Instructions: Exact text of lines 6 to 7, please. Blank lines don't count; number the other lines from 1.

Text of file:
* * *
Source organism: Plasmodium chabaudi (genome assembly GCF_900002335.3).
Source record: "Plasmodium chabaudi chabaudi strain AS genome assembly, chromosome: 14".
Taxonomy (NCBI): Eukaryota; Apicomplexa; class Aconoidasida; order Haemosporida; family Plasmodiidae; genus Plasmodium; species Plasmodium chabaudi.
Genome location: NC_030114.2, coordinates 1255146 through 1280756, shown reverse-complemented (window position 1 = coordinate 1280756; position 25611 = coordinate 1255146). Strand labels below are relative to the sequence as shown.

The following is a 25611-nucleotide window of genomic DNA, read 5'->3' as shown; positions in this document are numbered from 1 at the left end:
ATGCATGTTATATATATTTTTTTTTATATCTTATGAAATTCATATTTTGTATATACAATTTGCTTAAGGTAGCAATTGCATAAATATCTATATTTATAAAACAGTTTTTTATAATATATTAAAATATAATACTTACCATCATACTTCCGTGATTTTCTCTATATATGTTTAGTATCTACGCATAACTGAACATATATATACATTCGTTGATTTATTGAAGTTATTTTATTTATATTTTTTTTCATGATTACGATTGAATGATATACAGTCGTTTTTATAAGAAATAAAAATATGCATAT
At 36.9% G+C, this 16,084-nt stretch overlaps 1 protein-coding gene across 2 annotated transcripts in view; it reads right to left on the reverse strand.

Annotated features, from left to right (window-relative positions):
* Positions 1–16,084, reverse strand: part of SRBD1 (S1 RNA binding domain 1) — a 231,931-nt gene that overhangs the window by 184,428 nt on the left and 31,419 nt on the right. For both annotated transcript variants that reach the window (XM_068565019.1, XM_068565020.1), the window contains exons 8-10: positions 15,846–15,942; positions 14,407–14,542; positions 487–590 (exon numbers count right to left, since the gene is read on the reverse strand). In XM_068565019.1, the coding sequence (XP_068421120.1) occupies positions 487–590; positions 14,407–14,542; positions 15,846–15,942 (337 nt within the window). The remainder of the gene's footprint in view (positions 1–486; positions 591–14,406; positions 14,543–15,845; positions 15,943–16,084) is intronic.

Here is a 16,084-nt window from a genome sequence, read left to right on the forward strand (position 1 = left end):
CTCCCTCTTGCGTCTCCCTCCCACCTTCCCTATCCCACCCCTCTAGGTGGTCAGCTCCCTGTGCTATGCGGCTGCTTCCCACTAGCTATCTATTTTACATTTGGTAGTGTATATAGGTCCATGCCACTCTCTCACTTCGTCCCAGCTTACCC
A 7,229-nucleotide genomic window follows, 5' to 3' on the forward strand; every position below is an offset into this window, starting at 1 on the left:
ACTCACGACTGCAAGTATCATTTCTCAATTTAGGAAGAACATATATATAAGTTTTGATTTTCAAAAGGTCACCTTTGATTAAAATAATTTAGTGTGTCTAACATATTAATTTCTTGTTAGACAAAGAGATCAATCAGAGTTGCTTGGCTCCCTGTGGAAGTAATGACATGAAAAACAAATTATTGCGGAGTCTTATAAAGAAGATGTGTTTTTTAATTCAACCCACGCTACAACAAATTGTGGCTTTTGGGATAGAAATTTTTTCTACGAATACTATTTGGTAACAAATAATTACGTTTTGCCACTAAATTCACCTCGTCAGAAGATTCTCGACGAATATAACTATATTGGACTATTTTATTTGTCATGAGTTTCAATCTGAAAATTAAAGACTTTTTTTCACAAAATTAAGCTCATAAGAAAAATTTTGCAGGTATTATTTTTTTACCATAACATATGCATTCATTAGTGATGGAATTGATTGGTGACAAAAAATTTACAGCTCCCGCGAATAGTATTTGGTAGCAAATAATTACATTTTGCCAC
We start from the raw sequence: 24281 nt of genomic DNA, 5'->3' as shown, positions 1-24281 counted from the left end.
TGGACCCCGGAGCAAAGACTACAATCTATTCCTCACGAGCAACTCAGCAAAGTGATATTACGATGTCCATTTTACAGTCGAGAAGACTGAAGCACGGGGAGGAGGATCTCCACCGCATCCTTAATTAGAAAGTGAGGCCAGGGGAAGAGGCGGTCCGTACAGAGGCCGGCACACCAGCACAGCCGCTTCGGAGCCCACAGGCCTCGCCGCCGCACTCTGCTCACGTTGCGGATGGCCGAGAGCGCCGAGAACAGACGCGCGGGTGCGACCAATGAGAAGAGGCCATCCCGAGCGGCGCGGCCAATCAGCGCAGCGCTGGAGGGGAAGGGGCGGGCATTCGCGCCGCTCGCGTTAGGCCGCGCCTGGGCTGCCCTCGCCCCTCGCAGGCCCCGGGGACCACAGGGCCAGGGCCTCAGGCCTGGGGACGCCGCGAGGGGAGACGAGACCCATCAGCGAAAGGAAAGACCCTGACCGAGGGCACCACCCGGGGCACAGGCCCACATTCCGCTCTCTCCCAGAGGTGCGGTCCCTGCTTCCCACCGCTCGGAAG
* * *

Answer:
ATGCATGTTATATATATTTTTTTTTATATCTTATGAAATTCATATTTTGTATATACAATTTGCTTAAGGTAGCAATTGCATAAATATCTATATTTATAAAACAGTTTTTTATAATATATTAAAATATAATACTTACCATCATACTTCCGTGATTTTCTCTATATATGTTTAGTATCTACGCATAACTGAACATATATATACATTCGTTGATTTATTGAAGTTATTTTATTTATATTTTTTTTCATGATTACGATTGAATGATATACAGTCGTTTTTATAAGAAATAAAAATATGCATAT
At 36.9% G+C, this 16,084-nt stretch overlaps 1 protein-coding gene across 2 annotated transcripts in view; it reads right to left on the reverse strand.